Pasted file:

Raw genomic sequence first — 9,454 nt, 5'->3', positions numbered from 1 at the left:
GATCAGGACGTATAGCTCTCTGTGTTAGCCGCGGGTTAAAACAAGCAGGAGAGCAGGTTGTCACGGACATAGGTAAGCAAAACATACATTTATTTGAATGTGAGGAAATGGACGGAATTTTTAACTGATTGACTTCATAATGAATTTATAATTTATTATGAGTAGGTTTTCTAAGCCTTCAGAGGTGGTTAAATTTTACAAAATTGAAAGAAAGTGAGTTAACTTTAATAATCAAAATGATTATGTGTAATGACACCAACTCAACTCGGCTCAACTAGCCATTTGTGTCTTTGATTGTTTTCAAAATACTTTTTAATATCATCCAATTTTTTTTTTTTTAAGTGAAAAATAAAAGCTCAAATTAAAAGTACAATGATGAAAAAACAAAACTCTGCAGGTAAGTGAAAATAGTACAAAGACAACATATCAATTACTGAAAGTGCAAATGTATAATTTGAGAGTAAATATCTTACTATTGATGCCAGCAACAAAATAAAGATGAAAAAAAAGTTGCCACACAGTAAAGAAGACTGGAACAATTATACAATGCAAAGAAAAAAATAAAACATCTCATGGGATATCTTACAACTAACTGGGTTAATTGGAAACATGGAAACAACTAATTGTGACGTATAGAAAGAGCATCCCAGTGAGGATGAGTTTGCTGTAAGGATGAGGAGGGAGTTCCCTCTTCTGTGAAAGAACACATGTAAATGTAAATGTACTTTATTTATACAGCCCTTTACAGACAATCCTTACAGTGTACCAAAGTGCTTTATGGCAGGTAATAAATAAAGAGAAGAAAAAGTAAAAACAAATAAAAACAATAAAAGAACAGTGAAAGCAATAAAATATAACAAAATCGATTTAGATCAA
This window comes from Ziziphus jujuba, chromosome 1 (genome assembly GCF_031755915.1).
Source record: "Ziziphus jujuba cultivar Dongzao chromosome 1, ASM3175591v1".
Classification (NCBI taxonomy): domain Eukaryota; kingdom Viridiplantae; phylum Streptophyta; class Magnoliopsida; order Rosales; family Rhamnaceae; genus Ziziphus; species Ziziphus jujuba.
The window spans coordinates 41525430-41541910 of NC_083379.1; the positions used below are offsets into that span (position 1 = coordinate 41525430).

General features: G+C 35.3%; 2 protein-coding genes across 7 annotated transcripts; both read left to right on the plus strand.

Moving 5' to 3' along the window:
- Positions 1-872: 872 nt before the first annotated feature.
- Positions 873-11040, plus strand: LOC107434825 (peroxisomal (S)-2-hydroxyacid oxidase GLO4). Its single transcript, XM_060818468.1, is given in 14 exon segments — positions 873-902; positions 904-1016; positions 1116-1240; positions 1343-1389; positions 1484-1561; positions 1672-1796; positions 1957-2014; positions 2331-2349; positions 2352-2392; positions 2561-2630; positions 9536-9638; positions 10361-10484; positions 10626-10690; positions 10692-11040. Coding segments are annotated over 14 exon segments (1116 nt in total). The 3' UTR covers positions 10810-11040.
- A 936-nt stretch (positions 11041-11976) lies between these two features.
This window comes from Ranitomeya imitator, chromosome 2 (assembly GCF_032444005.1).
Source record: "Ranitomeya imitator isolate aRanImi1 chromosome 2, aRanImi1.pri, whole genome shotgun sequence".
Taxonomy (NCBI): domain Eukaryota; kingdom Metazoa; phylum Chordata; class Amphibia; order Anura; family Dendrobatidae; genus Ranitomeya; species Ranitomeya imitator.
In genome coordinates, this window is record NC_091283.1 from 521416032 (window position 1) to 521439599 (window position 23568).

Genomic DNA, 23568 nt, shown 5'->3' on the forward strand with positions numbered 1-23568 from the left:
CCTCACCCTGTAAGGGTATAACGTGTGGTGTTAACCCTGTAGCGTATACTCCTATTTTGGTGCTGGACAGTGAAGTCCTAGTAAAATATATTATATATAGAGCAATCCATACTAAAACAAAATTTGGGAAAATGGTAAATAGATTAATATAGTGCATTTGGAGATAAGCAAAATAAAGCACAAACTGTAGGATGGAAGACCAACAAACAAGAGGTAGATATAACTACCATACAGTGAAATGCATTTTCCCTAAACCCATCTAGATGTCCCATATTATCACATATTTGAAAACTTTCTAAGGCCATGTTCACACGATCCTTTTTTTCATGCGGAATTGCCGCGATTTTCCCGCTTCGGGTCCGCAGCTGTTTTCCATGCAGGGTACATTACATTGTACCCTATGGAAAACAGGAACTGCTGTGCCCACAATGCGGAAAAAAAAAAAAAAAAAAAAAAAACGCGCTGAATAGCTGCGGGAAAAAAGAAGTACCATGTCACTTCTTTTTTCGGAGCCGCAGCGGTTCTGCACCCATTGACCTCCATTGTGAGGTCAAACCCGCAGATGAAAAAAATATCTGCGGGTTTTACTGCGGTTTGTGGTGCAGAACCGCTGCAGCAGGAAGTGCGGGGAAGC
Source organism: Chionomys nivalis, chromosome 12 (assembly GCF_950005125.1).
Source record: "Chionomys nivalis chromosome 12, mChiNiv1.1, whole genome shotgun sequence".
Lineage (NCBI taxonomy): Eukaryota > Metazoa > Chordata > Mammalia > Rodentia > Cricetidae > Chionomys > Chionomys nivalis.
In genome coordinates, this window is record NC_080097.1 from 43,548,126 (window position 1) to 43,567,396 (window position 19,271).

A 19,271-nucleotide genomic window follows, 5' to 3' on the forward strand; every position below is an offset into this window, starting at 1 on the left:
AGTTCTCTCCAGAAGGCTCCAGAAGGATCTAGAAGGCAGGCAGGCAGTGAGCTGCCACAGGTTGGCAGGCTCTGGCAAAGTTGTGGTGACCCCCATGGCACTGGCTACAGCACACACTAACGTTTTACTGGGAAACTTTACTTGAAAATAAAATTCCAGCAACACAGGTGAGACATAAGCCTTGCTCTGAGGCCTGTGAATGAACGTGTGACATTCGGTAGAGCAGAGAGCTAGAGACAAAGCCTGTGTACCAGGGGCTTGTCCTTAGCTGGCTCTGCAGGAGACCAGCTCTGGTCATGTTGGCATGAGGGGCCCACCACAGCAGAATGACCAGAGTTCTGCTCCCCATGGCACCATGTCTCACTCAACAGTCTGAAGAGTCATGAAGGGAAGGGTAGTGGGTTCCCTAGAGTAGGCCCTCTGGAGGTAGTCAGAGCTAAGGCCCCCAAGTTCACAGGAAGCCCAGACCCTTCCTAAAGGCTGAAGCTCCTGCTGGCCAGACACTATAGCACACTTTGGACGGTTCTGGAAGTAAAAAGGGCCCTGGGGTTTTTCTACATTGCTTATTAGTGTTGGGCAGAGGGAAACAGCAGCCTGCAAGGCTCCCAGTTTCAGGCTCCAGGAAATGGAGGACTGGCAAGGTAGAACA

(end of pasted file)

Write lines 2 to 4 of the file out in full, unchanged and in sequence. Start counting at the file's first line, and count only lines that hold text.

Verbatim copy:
GATCAGGACGTATAGCTCTCTGTGTTAGCCGCGGGTTAAAACAAGCAGGAGAGCAGGTTGTCACGGACATAGGTAAGCAAAACATACATTTATTTGAATGTGAGGAAATGGACGGAATTTTTAACTGATTGACTTCATAATGAATTTATAATTTATTATGAGTAGGTTTTCTAAGCCTTCAGAGGTGGTTAAATTTTACAAAATTGAAAGAAAGTGAGTTAACTTTAATAATCAAAATGATTATGTGTAATGACACCAACTCAACTCGGCTCAACTAGCCATTTGTGTCTTTGATTGTTTTCAAAATACTTTTTAATATCATCCAATTTTTTTTTTTTTAAGTGAAAAATAAAAGCTCAAATTAAAAGTACAATGATGAAAAAACAAAACTCTGCAGGTAAGTGAAAATAGTACAAAGACAACATATCAATTACTGAAAGTGCAAATGTATAATTTGAGAGTAAATATCTTACTATTGATGCCAGCAACAAAATAAAGATGAAAAAAAAGTTGCCACACAGTAAAGAAGACTGGAACAATTATACAATGCAAAGAAAAAAATAAAACATCTCATGGGATATCTTACAACTAACTGGGTTAATTGGAAACATGGAAACAACTAATTGTGACGTATAGAAAGAGCATCCCAGTGAGGATGAGTTTGCTGTAAGGATGAGGAGGGAGTTCCCTCTTCTGTGAAAGAACACATGTAAATGTAAATGTACTTTATTTATACAGCCCTTTACAGACAATCCTTACAGTGTACCAAAGTGCTTTATGGCAGGTAATAAATAAAGAGAAGAAAAAGTAAAAACAAATAAAAACAATAAAAGAACAGTGAAAGCAATAAAATATAACAAAATCGATTTAGATCAA
This window comes from Ziziphus jujuba, chromosome 1 (genome assembly GCF_031755915.1).
Source record: "Ziziphus jujuba cultivar Dongzao chromosome 1, ASM3175591v1".